What Is Creatine and What Does It Do? (Science Explained)

Today we will talk to you about creatine. Specifically creates in monohydrate sand stat is the primary form of the supplement that we’ve all probably used.

What is creatine?

Creatine is basically an amino acid derived substrate or fuel. It comes from Metheny arginine and lysine and creatine is found primarily really in your skeletal muscle.

How do I dose creatine?

Let’s talk about the dosing do. You need to do a loading protocol for creative what really depends on your goals. If you’re currently not taking creatine doing that loading protocol for one week of roughly 20 grams per day. It’s certainly something you should do. If you’re currently taking creatine then you don’t need to load on it at all you just stay on a maintenance dose of roughly 3 to 6 grams per day and that should be sufficient.

What does creatine do to lean body mass?

Well, what’s exciting about creatine is that there’s probably not a single supplement that has more research behind it in terms of elevating lean body mass than creates a monohydrate. We know from probably well over 300 studies that if you consume creatine monohydrate in a dose of roughly 5 grams a day for two months maybe three months. You’ll get a significant increase in lean body mass and with that increase in lean body mass and increase in strength and in even in muscular endurance.

Does creatine promote gains in fat mass?

Interesting about creatine is that you actually don’t gain any fat from it. It’s purely you might say an anabolic fuel or anabolic substrate that does promote just an increase in lean body mass or no effect on fat mass.

How does creatine affect children and the elderly?

Well, this is where it gets kind of interesting. When you’re dealing with the elderly particularly since losing muscle which is what we call sarcopenia. Since losing muscle with age is such an issue it’s probably important that older people consume creatine because there is data that show that in 60 to 80-year-olds that creates in monohydrate can indeed help increase lean body mass and strength. So that helps with activities of daily living. What about creatine for kids and this is where it gets a little bit more controversial there’s actually data in teenaged athlete that if you give them creatine and actually perform better and this was in a specific group of what are called fin swimmers they actually perform better after loading for a week on creatine and there’s also dated the show that in kids with traumatic brain injury that creatine will help protect the brain or at least help you recover faster and they were giving these kids really quite high doses so is it safer for kids as well as for older adults really the answer to that is YES. The safety data on creatine is unparalleled it’s one of the safest supplements out there.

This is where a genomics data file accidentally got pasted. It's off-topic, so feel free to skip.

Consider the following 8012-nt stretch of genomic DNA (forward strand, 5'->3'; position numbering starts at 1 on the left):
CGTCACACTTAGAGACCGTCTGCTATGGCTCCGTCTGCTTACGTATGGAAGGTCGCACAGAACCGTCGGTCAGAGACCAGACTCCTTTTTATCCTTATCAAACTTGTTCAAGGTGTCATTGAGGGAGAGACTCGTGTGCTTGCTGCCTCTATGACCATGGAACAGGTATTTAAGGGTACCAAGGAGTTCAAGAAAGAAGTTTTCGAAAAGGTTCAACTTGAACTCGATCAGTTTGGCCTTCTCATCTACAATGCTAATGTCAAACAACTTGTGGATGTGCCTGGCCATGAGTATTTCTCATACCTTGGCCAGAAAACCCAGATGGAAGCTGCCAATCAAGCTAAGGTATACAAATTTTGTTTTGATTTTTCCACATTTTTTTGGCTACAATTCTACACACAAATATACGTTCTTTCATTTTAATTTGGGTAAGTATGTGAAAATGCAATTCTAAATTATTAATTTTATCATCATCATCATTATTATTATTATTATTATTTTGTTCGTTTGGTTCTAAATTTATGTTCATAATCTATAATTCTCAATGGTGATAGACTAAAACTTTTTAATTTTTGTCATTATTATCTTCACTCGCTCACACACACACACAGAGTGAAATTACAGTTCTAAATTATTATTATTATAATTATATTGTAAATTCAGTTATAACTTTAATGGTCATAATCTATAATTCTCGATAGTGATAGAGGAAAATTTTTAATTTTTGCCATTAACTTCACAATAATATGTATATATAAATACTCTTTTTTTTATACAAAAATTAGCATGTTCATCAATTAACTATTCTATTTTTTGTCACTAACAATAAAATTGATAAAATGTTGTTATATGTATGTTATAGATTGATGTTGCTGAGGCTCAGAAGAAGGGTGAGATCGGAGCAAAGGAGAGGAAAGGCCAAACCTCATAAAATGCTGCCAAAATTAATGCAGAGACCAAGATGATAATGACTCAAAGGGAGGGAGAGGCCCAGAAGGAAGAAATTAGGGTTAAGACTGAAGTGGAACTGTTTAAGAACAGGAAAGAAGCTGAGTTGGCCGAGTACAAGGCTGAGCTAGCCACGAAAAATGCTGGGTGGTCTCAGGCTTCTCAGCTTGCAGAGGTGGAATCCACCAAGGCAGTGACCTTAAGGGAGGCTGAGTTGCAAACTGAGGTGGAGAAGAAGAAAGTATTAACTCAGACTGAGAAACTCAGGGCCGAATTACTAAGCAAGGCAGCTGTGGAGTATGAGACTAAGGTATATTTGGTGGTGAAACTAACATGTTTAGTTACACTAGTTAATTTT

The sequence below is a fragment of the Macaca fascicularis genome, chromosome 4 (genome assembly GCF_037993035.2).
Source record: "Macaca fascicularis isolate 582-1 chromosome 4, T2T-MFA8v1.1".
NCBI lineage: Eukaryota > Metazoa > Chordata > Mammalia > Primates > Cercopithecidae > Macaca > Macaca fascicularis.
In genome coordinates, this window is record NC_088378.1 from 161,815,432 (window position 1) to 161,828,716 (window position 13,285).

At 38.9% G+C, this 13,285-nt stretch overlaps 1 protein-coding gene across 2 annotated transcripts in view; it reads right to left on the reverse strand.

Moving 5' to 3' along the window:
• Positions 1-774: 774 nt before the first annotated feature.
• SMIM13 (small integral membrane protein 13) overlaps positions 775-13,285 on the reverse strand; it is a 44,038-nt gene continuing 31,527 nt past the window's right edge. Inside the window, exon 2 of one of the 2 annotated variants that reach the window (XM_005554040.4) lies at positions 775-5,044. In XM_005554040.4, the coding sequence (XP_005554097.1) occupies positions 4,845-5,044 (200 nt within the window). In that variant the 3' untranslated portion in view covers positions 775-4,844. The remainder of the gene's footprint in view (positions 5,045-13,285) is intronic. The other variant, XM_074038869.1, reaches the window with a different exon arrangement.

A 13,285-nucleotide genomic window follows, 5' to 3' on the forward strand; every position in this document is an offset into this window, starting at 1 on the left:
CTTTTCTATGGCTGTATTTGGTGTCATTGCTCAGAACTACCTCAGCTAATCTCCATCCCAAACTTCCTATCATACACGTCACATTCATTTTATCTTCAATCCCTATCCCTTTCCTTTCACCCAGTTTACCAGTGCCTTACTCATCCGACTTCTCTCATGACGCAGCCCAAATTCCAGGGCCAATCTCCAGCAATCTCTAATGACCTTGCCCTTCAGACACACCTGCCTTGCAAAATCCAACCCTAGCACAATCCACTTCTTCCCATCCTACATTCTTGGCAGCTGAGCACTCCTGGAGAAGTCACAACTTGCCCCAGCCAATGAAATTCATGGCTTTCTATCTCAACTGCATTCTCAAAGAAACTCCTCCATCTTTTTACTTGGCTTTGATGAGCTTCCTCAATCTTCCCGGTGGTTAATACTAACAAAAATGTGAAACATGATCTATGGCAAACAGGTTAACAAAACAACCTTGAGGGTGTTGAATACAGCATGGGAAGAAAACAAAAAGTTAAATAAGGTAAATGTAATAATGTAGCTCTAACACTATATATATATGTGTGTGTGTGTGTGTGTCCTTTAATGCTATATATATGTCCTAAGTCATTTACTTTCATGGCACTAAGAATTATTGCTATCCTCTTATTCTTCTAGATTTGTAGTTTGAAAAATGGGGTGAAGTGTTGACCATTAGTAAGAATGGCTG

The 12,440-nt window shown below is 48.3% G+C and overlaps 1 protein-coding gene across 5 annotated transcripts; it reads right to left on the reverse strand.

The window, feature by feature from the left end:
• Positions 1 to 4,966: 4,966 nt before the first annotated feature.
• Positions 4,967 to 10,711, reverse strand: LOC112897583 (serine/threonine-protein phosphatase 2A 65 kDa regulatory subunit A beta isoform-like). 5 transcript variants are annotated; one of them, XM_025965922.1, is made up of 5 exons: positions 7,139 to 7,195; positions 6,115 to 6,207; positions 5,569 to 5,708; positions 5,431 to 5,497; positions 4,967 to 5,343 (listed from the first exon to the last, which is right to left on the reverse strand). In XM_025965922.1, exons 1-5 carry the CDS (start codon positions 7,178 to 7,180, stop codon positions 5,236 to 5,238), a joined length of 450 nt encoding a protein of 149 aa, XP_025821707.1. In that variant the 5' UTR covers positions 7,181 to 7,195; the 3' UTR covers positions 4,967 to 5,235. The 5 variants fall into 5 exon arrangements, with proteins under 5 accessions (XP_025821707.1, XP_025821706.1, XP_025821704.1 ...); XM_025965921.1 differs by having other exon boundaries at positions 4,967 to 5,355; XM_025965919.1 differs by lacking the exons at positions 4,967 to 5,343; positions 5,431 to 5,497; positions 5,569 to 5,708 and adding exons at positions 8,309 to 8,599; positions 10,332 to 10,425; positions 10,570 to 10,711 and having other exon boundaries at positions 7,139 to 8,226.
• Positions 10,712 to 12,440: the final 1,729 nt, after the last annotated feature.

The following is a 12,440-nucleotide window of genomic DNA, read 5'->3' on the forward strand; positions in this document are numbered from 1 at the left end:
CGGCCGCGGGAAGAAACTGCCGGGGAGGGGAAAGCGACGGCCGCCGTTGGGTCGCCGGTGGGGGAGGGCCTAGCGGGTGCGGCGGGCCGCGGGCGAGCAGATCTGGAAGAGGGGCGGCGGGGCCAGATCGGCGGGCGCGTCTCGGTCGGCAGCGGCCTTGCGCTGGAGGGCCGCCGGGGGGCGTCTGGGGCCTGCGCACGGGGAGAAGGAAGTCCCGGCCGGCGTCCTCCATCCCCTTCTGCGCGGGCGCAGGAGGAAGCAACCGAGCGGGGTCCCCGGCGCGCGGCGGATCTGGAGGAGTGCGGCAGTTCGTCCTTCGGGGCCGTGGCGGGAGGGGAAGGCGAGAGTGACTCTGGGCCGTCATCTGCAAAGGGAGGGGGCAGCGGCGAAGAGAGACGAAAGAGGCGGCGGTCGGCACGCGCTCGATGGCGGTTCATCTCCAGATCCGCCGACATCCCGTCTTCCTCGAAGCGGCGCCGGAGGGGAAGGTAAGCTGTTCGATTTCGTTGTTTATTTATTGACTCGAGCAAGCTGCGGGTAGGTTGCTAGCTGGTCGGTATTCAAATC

How does creatine affect vegetarians vegans?

They actually will benefit the most and the reason they benefit the most is that they typically don’t get any creatine in their diet because creatine is typically found in meats and in fish. So if you don’t eat meat or fish the only way you’re going to get creative at least exogenously is to supplement and they’re the ones who are going to get they’ll get the most bang for the buck so to speak because they’re their endogenous levels or internal levels are so low to begin with so it helps them quite a bit.

How does creatine affect brain function?

We think another area of research that’s cool with creatine is the effects on brain function if you look at some of the data on memory taking creatine monohydrate will improve memory and again in particular in those who are vegetarian or vegan because their normal intake of creatine is really it’s really quite insufficient.

Who best responds to creatine?

Well we know this that if you have a lot of fast twitch fibers what are called type ii fibers. That you seem to be a better responder than someone who has a lot of type 1 or slow twitch fibers the primary difference between your type 1 and type 2 fibers let us give you a fleet examples your type 1 fibers primarily slow twitch it has a lot of endurance so you see that in marathon runners for instance, the type ii fibers are what we call fast switch and you see that a lot in skin prints and sprinters. Most of us are probably a mixture of it people who do bodybuilding again are probably a mixture of it but again if you’re at one extreme which is type one or slow versus the other extreme which is type two or fast you’ll excel in those events.

When should I take creatine?

Taking it post-workout works than pre-workout. Now if there’s a caveat to that I think if you’re on creatine chronically, let’s say been taking it for years and years and years it probably does not matter if you take it in the morning the evening pre-workout or post-workout. As long as you get your roughly 5 grams per day now if you cycle on and off it and let’s say you’re competing or preparing for an athletic event. Then probably it would make sense to take it post-workout so at least you know there’s at least some suggestive data to show that might be a little bit better than pre-workout. So it’s timing an issue it’s an issue if you’re not taking it regularly if you’re taking it regularly it’s probably not that big an issue.

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